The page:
The future of chatbots in marketing
October 17, 2016
One of the hottest topics of 2017 is going to be the use chatbots in marketing.
Marketers are fast adopters of new trends so it is natural that two are going to collide. As Freid in Rework correctly identified “marketing is everything”. As chatbots become a commonplace feature of websites and support services, they too will become part of marketing:
So what is a chatbot?
A chatbot is a piece of smart software that answers questions. You can install a simple piece of chatbot software into your website. Facebook Messenger is an example of a platform that integrates with chatbot software. In the last 6 months over 30,000 chatbots have been developed for Facebook Messenger.
For example, you may sell shoes. A customer may want to know when you are going to get the next delivery of size 7 leopard print heels in. The chatbot can identify the corresponding products and provide the information.
Will they live up to the hype?
Satya Nadella, CEO at Microsoft claims that “chatbots are the new apps”. If this is true then chatbots look to fundamentally change our online experience.
A good chatbot should be indistinguishable from a human interaction. This is the ideal. We have seen the challenges of delivering a fully virtual service. Tina whilst touted as a virtual PA is actually managed by real people whilst the software catches up. This hybrid approach is quite common whilst the technology catches up to the vision.
Chatbots will become more sophisticated. Designed to learn from previous interactions they need to gather data to get good. Given the vast improvements in data management and analysis, the chatbot vision seems attainable. Many service level companies rely on scripts to guide workers. Think about the disaster of NHS direct. This was an automated process based on responses. It cut out human knowledge and interaction and worked on the data of probable outcomes. Sophisticated chatbots would be able to do a better job.
Chris Messina, the hashtag creator, says that “2016 is the year of conversational commerce”. Whilst we are set for changes, 2016 is nearly over and conversational commerce isn’t yet commonplace. There is a move towards this trend. But we aren’t there yet. This is the beginning and there will be interesting developments in 2017.
How will they help?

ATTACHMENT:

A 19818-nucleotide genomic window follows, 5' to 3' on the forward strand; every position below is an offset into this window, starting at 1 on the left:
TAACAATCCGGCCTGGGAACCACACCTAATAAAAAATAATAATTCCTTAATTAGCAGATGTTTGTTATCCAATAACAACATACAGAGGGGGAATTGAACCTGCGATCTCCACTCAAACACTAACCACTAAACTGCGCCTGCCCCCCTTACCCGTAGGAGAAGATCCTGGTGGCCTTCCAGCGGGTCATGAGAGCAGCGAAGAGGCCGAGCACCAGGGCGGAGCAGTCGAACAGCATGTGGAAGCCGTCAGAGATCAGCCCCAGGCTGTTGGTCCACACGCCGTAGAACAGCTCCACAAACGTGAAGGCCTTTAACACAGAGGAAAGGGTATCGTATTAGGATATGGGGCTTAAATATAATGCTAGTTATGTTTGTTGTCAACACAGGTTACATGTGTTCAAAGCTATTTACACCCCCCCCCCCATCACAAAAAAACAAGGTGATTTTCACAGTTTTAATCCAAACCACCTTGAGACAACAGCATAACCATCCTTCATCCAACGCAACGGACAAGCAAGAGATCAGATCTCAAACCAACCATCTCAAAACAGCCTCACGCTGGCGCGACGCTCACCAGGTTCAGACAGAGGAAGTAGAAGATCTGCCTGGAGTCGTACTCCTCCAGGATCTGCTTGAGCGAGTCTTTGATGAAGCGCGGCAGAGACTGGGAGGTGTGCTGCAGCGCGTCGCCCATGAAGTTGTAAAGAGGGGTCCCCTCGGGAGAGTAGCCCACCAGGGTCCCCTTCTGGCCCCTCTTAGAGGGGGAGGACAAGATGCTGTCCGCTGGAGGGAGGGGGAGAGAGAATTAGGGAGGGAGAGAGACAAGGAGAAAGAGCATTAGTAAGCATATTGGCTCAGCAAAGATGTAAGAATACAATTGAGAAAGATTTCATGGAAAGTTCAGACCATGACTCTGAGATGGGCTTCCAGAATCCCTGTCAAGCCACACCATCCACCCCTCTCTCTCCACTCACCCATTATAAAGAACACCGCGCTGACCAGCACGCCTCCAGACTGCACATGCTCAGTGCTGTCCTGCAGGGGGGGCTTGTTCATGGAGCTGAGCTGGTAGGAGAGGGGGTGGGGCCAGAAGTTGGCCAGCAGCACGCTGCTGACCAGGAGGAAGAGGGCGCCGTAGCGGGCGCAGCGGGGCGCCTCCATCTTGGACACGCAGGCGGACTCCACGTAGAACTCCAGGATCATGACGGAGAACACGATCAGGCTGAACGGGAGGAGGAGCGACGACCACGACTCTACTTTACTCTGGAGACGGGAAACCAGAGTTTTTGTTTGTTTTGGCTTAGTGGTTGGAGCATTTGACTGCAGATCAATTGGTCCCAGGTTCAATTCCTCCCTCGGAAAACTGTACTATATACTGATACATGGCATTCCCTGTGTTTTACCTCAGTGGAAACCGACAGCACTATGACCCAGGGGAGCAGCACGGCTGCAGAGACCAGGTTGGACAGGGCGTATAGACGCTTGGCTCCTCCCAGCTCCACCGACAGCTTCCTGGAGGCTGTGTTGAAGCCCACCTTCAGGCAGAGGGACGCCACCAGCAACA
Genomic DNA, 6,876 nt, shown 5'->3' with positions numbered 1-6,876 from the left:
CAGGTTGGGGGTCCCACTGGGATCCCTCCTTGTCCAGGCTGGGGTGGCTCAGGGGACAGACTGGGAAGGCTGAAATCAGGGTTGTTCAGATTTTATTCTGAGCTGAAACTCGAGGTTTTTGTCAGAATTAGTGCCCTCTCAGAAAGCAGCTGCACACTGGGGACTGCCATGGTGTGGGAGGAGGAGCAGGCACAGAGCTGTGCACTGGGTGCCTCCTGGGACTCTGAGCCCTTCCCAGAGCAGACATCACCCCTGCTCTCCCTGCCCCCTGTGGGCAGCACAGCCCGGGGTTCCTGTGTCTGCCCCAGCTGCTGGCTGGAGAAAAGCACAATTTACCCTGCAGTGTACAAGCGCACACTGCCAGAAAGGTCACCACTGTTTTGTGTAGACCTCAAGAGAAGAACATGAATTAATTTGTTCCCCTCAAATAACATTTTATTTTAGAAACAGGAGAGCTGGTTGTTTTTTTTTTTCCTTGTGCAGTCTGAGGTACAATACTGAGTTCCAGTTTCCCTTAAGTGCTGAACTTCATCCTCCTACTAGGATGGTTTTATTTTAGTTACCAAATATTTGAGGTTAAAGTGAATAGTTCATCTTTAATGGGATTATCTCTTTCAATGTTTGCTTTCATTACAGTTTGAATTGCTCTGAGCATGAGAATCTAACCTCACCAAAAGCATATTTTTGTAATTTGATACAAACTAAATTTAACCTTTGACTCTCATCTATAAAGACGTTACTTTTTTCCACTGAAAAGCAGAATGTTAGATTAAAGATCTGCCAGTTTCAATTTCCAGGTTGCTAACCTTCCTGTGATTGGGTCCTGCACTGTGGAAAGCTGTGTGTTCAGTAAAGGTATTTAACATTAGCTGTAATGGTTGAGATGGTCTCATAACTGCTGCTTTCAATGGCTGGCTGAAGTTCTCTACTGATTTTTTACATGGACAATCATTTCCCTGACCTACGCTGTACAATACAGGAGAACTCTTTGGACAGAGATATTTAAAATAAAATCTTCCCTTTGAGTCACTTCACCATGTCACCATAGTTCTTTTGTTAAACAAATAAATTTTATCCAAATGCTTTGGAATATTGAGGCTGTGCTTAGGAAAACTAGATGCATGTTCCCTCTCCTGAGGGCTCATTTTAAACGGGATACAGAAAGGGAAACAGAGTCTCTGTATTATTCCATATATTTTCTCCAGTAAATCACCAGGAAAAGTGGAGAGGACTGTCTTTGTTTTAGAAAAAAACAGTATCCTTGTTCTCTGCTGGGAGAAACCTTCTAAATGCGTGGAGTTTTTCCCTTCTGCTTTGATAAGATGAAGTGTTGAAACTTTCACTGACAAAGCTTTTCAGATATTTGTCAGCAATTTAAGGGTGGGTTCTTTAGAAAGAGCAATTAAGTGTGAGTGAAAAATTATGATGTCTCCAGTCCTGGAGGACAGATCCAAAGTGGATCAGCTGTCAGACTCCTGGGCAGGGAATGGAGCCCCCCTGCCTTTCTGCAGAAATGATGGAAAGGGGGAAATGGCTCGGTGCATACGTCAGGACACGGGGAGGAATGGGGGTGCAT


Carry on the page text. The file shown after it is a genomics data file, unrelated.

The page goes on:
For users, chatbots will improve the experience. No matter how well the UX of a website is, there are times where information is missing, or your question not quite answered. Chatbots will be on hand to help with queries. No more waiting on hold for hours. You will be able to What’s App the company and get a reply. For anyone that has wasted a morning on hold, this is a revelation.
From a marketing perspective, all this data is going to be gold. This is live user feedback on your website. What else could you want to drive systematic improvements? If 90% of requests are for a particular product in gold you have a great indication of customer needs. You also have an immediate marketing touch point to promote when ready. Frequent questions about a product/service feature will guide your web copy or advertising.
Companies are struggling to respond to customer enquiries over social media.
This is a stark contrast to the customer expectation which is often cited at 4 hours. The combination of chatbots and messaging services will help both customers and companies. Facebook Messenger is used by 11% of the world’s population and What’s App is used by over 1 billion people. Chatbots will help because users are already familiar with the technology.
Chatbots and marketing
Who owns the data? Will Facebook sell it on? Potential matches for queries and CRM merges?
Habito is an “AI digital mortgage advisor” guiding you to the perfect mortgage using multiple choice questions. If a bank were to operate a similar bot they would be able to gather thousands of data points on queries. This could lead to the development of niche mortgages that could use highly targeted marketing. Companies already strive to capture this information through online forms. But they need to attract the traffic and then attain the all-important email address. Social media marketing is increasing in popularity and this could be the next step. You’ve already shared who you are using your Facebook ID or phone number. Even if the process isn’t completed the data is already there.
What about data and privacy?
All chatbots should have clear privacy agreements. This currently isn’t the case. Also, a large volume of chatbot activity is like to be through Facebook-owned software (Messenger and What’s App). Given that Facebook’s ad revenues were over $17 billion last year, this may represent a conflict of interest for data privacy.